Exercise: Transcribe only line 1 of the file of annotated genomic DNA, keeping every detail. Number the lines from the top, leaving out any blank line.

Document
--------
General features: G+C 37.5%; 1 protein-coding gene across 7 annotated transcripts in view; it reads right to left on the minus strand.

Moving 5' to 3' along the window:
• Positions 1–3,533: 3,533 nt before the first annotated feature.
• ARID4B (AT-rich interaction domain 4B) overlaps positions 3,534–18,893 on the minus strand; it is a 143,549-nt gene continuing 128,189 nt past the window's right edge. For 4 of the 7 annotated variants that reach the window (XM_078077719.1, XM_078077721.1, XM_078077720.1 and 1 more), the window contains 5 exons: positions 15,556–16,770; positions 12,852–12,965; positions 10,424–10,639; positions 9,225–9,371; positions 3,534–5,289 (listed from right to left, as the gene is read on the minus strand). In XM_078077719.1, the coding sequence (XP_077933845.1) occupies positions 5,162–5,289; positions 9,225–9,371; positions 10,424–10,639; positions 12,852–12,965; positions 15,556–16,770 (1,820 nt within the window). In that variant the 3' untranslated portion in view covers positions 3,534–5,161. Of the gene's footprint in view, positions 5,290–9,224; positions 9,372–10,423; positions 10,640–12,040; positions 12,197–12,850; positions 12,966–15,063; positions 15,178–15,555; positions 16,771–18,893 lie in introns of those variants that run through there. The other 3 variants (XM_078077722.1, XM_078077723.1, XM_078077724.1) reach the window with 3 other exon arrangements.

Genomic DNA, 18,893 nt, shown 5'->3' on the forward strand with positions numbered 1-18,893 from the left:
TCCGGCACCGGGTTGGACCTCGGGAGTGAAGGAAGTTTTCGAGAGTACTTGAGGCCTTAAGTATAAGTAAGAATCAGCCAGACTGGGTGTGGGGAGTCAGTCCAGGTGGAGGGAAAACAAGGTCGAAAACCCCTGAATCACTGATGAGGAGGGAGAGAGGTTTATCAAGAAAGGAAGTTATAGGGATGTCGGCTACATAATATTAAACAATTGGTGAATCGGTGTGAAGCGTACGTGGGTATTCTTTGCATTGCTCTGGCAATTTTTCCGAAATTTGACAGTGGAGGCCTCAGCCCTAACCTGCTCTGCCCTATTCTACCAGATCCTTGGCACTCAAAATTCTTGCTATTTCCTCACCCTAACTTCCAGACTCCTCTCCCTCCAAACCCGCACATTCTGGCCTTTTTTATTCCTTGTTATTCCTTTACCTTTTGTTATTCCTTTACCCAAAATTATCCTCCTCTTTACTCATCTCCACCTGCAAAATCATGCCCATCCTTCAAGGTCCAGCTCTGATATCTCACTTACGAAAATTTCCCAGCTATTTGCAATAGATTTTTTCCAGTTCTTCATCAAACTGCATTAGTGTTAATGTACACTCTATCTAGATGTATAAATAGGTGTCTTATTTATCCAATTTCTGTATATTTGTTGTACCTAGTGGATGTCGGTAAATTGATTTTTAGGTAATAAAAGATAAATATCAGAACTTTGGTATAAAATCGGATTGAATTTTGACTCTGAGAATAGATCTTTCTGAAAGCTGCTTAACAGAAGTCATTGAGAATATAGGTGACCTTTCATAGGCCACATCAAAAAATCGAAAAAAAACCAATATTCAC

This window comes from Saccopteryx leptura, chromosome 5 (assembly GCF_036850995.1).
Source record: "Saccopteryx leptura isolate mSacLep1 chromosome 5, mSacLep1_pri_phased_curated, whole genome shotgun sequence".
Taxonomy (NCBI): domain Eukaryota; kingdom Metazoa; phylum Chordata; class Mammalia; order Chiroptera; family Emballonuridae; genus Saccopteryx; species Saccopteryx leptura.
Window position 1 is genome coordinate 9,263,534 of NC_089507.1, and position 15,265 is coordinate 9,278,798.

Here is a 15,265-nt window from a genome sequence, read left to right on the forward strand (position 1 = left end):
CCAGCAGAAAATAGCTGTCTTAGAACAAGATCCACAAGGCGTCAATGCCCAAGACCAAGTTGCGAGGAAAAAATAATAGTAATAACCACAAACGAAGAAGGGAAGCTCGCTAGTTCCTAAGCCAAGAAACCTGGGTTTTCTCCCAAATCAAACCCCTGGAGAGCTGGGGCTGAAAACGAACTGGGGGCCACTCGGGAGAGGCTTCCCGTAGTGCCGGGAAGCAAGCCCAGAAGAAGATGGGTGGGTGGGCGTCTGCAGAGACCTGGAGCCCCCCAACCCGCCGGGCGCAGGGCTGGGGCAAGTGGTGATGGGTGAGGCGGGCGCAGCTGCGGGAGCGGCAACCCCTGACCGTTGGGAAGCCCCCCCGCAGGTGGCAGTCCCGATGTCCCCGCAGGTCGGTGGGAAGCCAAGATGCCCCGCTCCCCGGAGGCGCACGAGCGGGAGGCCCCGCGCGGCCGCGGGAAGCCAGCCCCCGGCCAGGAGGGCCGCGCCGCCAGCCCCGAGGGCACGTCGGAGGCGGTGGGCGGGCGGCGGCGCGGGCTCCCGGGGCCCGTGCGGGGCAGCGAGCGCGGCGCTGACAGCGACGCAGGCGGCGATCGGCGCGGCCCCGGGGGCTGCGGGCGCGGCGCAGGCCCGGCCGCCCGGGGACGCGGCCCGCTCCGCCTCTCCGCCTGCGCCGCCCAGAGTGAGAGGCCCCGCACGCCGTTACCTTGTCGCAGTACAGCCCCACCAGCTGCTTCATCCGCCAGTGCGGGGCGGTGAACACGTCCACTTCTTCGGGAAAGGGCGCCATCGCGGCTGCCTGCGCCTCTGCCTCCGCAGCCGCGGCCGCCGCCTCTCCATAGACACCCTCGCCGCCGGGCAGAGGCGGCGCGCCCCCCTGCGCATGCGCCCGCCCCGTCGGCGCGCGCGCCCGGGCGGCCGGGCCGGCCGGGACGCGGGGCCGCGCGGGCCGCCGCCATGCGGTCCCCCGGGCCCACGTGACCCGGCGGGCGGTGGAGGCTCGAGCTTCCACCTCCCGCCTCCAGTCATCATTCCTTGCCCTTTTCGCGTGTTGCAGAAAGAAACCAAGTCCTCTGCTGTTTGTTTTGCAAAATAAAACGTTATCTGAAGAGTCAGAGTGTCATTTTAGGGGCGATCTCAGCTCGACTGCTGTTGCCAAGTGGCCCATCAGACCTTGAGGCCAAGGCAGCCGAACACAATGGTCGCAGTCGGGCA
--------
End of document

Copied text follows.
General features: G+C 37.5%; 1 protein-coding gene across 7 annotated transcripts in view; it reads right to left on the minus strand.